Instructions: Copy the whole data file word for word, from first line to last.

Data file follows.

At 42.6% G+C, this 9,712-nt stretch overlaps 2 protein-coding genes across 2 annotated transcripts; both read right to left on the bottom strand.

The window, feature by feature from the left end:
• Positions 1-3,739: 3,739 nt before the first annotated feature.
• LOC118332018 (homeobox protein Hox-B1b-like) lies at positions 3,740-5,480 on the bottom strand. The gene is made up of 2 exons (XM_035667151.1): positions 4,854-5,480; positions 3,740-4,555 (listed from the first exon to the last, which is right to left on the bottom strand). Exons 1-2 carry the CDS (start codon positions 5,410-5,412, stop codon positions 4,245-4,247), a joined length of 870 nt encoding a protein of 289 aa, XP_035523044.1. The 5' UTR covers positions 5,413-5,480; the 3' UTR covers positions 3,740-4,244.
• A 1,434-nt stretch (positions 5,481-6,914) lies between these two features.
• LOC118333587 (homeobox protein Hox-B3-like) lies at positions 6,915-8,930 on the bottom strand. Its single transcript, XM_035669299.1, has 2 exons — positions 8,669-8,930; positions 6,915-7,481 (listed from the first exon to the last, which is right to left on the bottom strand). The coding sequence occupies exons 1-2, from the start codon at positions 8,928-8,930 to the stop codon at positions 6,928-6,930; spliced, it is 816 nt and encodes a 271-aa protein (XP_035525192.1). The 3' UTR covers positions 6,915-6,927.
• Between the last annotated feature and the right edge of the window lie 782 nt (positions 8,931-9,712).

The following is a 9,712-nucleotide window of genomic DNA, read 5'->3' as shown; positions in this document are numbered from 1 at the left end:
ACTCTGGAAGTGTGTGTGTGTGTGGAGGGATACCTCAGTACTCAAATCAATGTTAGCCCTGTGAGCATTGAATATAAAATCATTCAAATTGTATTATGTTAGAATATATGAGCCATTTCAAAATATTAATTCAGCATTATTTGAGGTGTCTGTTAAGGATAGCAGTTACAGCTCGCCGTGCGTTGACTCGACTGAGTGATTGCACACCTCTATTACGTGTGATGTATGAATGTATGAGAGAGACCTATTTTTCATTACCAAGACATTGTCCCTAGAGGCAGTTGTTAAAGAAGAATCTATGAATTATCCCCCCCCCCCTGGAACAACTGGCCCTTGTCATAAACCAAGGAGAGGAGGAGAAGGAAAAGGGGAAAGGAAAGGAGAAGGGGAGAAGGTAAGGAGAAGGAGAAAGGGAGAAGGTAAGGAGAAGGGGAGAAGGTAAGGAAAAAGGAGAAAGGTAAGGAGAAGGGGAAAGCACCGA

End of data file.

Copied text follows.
At 42.6% G+C, this 9,712-nt stretch overlaps 2 protein-coding genes across 2 annotated transcripts; both read right to left on the bottom strand.

The window, feature by feature from the left end:
• Positions 1-3,739: 3,739 nt before the first annotated feature.
• LOC118332018 (homeobox protein Hox-B1b-like) lies at positions 3,740-5,480 on the bottom strand. The gene is made up of 2 exons (XM_035667151.1): positions 4,854-5,480; positions 3,740-4,555 (listed from the first exon to the last, which is right to left on the bottom strand). Exons 1-2 carry the CDS (start codon positions 5,410-5,412, stop codon positions 4,245-4,247), a joined length of 870 nt encoding a protein of 289 aa, XP_035523044.1. The 5' UTR covers positions 5,413-5,480; the 3' UTR covers positions 3,740-4,244.
• A 1,434-nt stretch (positions 5,481-6,914) lies between these two features.
• LOC118333587 (homeobox protein Hox-B3-like) lies at positions 6,915-8,930 on the bottom strand. Its single transcript, XM_035669299.1, has 2 exons — positions 8,669-8,930; positions 6,915-7,481 (listed from the first exon to the last, which is right to left on the bottom strand). The coding sequence occupies exons 1-2, from the start codon at positions 8,928-8,930 to the stop codon at positions 6,928-6,930; spliced, it is 816 nt and encodes a 271-aa protein (XP_035525192.1). The 3' UTR covers positions 6,915-6,927.
• Between the last annotated feature and the right edge of the window lie 782 nt (positions 8,931-9,712).

The following is a 9,712-nucleotide window of genomic DNA, read 5'->3' as shown; positions in this document are numbered from 1 at the left end:
ACTCTGGAAGTGTGTGTGTGTGTGGAGGGATACCTCAGTACTCAAATCAATGTTAGCCCTGTGAGCATTGAATATAAAATCATTCAAATTGTATTATGTTAGAATATATGAGCCATTTCAAAATATTAATTCAGCATTATTTGAGGTGTCTGTTAAGGATAGCAGTTACAGCTCGCCGTGCGTTGACTCGACTGAGTGATTGCACACCTCTATTACGTGTGATGTATGAATGTATGAGAGAGACCTATTTTTCATTACCAAGACATTGTCCCTAGAGGCAGTTGTTAAAGAAGAATCTATGAATTATCCCCCCCCCCCTGGAACAACTGGCCCTTGTCATAAACCAAGGAGAGGAGGAGAAGGAAAAGGGGAAAGGAAAGGAGAAGGGGAGAAGGTAAGGAGAAGGAGAAAGGGAGAAGGTAAGGAGAAGGGGAGAAGGTAAGGAAAAAGGAGAAAGGTAAGGAGAAGGGGAAAGCACCGA